Argentina went on to win the gold in Athens. Only the USA, Soviet Union, and Argentina have ever won men’s basketball gold.

This remains a very tight Argentinian group, one that had been playing together since their teens. They grew up together on that international stage, and while they went down different paths with their club careers — Ginobili picking up four titles, a Sixth Man of the Year award, a couple of All-Star appearances, and incredible respect as a member of the Spurs — they always came back to their international team bond.

That bond is why after a 2012 London Olympics, when they said they would part ways, they changed their minds and came back for one more run at it in Rio.

Wednesday night that came to an end, at it was emotional for them. Ginobili — who had 14 points and 7 assists against the USA — was given the game ball and hugged it close all through his press conference.

Argentina was a longshot to medal in Rio, and then had the misfortune to be matched up with the USA in the quarterfinals (they didn’t have the size and athleticism to keep pace with the Americans).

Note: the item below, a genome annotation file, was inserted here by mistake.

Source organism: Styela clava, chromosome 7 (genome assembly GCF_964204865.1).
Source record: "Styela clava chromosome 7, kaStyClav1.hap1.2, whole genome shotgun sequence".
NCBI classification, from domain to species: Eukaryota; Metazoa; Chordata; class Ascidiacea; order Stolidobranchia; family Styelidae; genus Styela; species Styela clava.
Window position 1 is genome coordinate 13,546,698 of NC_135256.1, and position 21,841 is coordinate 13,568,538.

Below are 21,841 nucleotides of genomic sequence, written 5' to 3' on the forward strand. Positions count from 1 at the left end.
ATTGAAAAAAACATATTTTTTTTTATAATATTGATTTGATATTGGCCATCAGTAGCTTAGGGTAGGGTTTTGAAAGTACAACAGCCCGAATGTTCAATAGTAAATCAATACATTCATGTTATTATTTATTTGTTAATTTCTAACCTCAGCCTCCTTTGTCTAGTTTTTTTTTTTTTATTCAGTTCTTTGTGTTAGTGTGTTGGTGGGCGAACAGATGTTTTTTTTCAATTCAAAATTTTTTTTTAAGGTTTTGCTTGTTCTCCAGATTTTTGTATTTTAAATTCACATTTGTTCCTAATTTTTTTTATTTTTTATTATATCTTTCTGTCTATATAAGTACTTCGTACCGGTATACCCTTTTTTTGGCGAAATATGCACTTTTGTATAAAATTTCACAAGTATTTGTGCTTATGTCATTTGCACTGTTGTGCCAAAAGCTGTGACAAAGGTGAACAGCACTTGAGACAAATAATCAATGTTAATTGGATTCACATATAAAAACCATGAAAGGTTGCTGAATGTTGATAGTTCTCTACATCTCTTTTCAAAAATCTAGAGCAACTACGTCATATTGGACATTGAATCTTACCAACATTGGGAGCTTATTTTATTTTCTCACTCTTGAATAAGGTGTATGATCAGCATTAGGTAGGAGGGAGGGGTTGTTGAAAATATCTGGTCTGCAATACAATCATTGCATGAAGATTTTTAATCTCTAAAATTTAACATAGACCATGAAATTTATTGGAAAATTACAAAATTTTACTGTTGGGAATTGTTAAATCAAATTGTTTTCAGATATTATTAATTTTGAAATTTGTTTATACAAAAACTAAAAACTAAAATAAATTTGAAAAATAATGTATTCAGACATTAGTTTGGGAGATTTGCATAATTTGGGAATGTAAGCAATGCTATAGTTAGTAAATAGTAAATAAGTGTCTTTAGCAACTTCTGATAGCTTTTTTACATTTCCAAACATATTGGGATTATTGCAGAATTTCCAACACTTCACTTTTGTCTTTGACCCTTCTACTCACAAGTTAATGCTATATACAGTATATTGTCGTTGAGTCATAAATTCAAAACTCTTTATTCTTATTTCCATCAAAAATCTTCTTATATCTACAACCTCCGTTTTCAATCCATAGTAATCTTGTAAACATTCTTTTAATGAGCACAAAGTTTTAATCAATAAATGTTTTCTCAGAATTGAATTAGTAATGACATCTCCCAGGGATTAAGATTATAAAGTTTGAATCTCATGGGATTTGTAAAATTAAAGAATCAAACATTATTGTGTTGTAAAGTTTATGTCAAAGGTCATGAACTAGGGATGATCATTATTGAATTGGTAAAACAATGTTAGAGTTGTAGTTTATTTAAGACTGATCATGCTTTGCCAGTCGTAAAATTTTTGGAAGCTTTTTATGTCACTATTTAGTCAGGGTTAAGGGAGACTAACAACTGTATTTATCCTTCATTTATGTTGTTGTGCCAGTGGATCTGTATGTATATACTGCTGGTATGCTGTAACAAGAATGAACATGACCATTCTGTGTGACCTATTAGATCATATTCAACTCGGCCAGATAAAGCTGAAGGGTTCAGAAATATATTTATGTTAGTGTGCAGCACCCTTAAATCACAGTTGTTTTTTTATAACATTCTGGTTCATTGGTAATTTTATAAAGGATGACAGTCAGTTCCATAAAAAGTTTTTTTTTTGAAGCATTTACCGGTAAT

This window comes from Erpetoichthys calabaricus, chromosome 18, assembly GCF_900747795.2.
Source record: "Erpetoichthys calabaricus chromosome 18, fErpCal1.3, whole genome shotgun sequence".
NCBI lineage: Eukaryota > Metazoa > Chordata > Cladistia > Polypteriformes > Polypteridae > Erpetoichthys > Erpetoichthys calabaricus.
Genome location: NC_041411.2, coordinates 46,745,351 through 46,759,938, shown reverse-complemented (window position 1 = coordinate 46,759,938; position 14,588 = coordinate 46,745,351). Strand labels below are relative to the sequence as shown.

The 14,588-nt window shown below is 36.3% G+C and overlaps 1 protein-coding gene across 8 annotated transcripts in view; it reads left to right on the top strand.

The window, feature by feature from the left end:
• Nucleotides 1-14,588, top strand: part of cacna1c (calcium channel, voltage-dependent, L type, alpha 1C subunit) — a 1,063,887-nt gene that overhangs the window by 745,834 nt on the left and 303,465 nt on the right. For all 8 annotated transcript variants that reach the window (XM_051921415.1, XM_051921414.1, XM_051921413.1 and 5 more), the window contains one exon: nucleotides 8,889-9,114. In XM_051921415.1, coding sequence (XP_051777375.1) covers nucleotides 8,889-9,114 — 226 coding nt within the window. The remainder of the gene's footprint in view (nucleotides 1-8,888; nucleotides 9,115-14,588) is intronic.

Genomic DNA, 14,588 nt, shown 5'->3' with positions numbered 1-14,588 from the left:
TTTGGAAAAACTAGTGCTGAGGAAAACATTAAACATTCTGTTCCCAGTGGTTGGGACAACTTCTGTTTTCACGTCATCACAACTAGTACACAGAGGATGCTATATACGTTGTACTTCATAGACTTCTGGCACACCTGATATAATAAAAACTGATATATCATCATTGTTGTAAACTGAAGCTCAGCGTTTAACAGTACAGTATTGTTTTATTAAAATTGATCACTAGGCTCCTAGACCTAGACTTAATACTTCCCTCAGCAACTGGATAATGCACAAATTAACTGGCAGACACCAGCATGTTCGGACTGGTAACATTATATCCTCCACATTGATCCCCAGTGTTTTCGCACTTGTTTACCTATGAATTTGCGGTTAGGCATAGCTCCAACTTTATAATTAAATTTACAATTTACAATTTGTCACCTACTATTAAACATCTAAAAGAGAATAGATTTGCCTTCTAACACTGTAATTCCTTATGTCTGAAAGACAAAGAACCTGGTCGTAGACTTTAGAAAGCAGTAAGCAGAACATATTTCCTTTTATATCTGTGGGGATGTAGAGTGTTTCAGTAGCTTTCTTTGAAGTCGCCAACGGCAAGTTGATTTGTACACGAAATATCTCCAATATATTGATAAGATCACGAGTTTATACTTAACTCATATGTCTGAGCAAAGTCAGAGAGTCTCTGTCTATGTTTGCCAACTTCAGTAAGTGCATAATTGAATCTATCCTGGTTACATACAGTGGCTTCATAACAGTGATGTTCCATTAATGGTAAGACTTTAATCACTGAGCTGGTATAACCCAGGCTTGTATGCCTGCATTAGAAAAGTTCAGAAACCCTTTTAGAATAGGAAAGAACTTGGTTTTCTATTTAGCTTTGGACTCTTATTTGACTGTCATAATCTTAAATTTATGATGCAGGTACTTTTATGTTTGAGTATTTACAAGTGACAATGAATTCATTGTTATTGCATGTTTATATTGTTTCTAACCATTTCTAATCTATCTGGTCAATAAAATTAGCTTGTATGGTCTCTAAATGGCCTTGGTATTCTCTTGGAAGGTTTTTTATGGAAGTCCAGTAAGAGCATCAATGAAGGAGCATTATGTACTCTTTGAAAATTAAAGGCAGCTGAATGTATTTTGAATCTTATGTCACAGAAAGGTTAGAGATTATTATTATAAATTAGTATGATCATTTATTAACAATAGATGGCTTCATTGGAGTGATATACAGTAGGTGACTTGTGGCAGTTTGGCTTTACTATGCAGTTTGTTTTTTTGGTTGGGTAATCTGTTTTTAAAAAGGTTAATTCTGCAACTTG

This summer the international basketball stage has said goodbye to Dirk Nowitzki, Tony Parker, and now Manu Ginobili. Things will never quite be the same.

But none of those legends had the impact on the international game that Manu did.

Watch Dinwiddie get ejected for elbow to Poole’s face; Mavs still win behind Doncic 41 points

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Dallas has gotten in trouble this season because of a lack of secondary shot creation behind Luka Doncic, so when Spencer Dinwiddie got ejected for an elbow to the face of Golden State’s Jordan Poole, it seemed like the Mavericks might be in danger of falling to the Warriors.

Doncic had other plans — and a 41-point triple-double.

The ejection happened early in the fourth quarter, when Dinwiddie drove the lane on Poole and, bringing the ball up, elbowed Poole in the face.